One of the big myths about creativity is that you have to wait for the muse to whisper in your ear. But most prominent writers and artists prefer not to leave anything up to chance. “Inspiration is for amateurs,” said painter Chuck Close in Mason Currey’s book, Daily Rituals: How Artists Work. “The rest of us just show up and get to work.” Or as Jack London famously put it, “You can’t wait for inspiration. You have to go after it with a club.” Here are unique rituals of five successful artists.
Writer Stephen King starts every day at 8 to 8:30 a.m. and doesn’t stop until he reaches his daily goal of 2,000 words, usually between 11:30 a.m. and 1:30 p.m. Before sitting down to write, he takes a multivitamin with a glass of water or cup of tea and makes sure the papers on his desk are arranged meticulously. “The cumulative purpose of doing these things the same way every day,” he told his biographer, Lisa Rogak, “seems to be a way of saying to the mind, you’re going to be dreaming soon.”
Choreographer Twyla Tharp’s dance begins at 5:30 a.m., when she wakes up, throws on her workout clothes, and hails a cab to her gym on Manhattan’s Upper East Side. “The ritual is not the stretching and weight training I put into my body through each morning at the gym; the ritual is the cab,” she wrote in her book, The Creative Habit. “The moment I tell the driver where to go I have completed the ritual.”
Storyteller and radio host Garrison Keillor avoids the lure of the internet by writing on a legal pad with a rollerball pen. “I don’t think that one should sit and look at a blank page,” he revealed to the website 99U. “The way around it is to walk around with scrap paper and to take notes, and simply to take notes of the observable world around you…I think everything—everything—starts with the observable world.”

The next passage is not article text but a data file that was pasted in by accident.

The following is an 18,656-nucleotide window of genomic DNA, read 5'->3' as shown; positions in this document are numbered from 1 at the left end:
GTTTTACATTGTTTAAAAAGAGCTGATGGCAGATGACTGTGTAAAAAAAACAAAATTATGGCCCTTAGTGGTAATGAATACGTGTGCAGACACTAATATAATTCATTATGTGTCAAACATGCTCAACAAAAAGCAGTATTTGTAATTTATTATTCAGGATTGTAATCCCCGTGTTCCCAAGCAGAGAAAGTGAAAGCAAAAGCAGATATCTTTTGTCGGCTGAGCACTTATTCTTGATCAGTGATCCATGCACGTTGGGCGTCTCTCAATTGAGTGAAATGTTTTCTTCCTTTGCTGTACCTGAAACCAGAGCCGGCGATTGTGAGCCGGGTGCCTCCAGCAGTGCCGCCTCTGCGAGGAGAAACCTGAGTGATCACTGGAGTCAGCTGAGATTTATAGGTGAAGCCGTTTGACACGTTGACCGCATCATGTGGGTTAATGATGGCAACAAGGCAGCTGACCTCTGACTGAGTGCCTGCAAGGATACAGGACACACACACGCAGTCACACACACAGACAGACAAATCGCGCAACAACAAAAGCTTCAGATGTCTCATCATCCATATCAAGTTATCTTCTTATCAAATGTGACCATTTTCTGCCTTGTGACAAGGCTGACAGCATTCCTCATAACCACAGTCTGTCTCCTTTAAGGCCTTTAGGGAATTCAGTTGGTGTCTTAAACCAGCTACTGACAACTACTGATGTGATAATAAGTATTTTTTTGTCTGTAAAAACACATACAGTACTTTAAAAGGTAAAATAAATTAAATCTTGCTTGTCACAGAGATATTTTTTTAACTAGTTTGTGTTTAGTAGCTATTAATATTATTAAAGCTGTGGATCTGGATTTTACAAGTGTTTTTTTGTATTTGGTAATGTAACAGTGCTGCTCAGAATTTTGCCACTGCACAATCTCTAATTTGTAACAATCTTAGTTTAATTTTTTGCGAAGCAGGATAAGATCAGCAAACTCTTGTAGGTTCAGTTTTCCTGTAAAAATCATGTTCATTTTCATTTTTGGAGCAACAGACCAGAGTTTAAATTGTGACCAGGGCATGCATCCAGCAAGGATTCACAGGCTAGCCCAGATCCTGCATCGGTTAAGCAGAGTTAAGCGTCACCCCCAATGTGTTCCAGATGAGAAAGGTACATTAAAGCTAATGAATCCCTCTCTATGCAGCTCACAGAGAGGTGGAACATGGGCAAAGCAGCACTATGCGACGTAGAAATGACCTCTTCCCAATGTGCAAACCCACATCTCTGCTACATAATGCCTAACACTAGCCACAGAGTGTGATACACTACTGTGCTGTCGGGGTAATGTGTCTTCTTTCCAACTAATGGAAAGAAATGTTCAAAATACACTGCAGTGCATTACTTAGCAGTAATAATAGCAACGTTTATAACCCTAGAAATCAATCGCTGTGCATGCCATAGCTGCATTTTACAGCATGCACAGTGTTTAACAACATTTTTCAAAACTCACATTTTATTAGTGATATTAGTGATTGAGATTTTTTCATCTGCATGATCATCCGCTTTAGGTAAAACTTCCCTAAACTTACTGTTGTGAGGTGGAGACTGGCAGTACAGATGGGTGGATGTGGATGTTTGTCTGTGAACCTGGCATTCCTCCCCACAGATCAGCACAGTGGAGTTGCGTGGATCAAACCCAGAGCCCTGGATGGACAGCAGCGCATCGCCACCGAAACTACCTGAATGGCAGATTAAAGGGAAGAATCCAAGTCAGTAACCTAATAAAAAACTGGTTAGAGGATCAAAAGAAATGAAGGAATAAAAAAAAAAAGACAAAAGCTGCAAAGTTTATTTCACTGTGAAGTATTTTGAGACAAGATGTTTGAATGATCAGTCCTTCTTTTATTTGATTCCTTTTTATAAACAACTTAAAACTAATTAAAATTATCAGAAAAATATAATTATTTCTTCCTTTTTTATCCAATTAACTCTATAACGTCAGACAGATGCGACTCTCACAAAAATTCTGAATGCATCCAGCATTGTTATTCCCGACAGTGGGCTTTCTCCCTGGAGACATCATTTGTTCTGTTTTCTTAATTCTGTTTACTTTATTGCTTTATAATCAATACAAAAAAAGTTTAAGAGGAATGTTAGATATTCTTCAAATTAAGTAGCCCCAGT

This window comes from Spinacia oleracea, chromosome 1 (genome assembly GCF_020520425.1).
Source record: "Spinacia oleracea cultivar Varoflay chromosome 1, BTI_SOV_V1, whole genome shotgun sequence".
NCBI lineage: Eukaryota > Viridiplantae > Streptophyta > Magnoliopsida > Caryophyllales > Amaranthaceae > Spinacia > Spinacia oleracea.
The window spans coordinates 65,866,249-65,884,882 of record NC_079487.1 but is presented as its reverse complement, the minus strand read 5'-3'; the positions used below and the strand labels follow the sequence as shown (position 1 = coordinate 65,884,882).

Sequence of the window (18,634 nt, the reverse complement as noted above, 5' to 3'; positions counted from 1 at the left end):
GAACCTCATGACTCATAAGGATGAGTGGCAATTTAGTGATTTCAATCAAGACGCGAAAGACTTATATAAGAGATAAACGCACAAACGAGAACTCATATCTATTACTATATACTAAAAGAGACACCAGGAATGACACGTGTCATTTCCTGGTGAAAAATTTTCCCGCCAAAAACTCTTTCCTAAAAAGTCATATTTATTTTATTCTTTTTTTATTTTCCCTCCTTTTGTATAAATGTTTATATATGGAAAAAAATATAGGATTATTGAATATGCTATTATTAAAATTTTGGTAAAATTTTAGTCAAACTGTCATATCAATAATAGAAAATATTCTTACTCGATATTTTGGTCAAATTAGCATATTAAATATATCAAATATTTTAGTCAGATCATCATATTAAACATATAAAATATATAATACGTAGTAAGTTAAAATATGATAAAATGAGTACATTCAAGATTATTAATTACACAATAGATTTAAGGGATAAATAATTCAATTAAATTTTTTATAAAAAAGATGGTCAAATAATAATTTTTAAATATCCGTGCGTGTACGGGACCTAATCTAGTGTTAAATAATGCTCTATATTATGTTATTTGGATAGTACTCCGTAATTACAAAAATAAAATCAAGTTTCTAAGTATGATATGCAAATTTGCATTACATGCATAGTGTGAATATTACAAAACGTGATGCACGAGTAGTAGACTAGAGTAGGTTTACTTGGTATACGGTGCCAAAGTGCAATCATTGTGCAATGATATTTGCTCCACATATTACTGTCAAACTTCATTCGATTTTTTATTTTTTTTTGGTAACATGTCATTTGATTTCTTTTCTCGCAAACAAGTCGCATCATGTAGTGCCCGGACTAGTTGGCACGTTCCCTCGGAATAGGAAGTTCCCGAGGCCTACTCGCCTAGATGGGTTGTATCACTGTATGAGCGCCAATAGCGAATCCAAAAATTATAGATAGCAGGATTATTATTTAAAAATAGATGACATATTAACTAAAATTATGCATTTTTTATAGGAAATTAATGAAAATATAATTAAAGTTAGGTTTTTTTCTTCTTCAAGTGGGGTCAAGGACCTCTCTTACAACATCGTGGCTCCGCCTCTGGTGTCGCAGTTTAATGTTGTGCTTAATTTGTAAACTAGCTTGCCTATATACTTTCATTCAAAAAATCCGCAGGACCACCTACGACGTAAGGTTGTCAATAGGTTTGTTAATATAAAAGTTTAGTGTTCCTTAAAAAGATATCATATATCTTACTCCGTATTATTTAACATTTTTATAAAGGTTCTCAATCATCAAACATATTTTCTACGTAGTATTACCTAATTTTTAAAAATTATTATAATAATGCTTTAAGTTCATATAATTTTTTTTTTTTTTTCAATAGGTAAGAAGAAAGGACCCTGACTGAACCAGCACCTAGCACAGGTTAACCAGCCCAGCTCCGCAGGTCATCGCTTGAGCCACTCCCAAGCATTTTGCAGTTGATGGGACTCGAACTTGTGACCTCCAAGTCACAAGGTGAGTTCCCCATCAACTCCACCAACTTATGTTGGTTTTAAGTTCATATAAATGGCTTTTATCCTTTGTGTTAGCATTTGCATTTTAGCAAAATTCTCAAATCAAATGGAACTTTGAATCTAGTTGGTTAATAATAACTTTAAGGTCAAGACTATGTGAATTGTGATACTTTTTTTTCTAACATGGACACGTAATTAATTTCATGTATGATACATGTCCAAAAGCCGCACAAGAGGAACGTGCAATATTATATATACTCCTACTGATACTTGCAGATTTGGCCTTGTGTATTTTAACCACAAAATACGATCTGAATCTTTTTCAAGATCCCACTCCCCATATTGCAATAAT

Author Maya Angelou’s solution was to go into isolation. She had trouble writing in her beautifully appointed home because, as she said, “I can’t work in a pretty surrounding. It throws me.” So she rented a small hotel room with a bed, a wash basin, and little else. “I try to get there around seven, and I work until two in the afternoon,” she told interviewer Claudia Tate. “If the work is going badly, I stay until 12:30. If it’s going well, I’ll stay as long as it’s going well. It’s lonely, and it’s marvelous.” On returning home, Angelou showered and prepared dinner, so that when her husband arrived, she wouldn’t be totally absorbed in her work. But sometimes after dinner she would read to him what she’d written that day. “He doesn’t comment,” she added. “I don’t invite comments from anyone but my editor, but hearing it aloud is good. Sometimes I hear the dissonance; then I try to straighten it out in the morning.”
Like many novelists, Bernard Malamud stuck to a disciplined routine—from 9 a.m. to 4 p.m. every day—which usually resulted in a page or two of finished copy. But he scoffed at the idea of mimicking the work rituals of great writers. “You write by sitting down and writing,” he once said. “There’s no particular time or place—you suit yourself, your nature…. The real mystery to crack is you.”